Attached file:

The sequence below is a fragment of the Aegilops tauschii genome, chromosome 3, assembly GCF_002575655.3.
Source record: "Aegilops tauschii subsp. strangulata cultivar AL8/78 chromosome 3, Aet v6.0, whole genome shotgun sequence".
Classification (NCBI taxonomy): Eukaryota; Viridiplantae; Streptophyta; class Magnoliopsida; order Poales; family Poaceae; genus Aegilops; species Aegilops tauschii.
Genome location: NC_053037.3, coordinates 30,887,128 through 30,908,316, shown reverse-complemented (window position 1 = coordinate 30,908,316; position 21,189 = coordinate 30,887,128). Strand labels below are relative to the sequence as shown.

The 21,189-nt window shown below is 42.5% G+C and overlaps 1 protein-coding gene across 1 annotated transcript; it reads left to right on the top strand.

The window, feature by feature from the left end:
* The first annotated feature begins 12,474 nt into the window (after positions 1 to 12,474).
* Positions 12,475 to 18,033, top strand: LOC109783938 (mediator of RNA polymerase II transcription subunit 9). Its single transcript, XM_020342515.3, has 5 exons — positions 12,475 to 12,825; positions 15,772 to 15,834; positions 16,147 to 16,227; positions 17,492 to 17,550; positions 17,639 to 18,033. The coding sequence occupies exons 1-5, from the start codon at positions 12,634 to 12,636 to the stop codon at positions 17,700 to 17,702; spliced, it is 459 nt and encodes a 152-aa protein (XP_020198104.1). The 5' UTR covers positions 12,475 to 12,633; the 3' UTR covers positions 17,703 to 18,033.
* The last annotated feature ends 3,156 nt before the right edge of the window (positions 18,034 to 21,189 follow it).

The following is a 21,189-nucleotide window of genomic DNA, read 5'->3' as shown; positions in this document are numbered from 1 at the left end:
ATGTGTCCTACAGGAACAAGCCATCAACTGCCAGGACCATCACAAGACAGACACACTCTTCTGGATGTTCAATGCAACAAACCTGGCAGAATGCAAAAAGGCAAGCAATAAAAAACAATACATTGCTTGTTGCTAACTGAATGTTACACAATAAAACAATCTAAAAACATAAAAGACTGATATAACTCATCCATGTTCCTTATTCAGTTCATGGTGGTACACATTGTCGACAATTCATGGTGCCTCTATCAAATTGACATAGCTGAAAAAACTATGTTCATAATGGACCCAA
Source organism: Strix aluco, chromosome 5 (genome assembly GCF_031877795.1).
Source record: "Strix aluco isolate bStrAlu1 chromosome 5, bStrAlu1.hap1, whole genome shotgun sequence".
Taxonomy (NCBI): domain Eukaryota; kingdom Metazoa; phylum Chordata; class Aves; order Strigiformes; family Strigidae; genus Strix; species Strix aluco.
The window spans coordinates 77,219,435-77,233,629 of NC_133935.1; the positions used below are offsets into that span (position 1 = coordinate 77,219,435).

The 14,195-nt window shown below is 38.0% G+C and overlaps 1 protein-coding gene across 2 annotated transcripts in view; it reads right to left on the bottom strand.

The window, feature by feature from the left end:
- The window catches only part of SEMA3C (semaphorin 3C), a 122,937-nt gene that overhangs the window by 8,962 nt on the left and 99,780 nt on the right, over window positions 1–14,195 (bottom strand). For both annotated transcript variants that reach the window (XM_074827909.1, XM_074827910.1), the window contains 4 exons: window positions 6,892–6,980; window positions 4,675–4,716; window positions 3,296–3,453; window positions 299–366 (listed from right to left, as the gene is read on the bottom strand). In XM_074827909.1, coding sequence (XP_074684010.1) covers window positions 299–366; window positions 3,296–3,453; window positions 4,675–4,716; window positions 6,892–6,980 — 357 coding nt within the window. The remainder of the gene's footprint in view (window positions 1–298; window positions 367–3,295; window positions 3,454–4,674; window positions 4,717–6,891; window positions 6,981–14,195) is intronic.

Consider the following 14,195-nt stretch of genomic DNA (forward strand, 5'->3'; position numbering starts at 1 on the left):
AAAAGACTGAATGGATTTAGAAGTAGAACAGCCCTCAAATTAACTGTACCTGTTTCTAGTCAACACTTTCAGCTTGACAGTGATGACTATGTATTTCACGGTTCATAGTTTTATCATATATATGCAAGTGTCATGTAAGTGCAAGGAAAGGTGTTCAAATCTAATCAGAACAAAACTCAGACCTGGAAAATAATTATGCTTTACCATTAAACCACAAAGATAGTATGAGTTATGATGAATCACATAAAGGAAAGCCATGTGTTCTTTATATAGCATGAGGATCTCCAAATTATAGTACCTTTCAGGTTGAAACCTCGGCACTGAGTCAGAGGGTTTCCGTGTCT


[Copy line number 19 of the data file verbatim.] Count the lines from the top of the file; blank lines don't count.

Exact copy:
Consider the following 14,195-nt stretch of genomic DNA (forward strand, 5'->3'; position numbering starts at 1 on the left):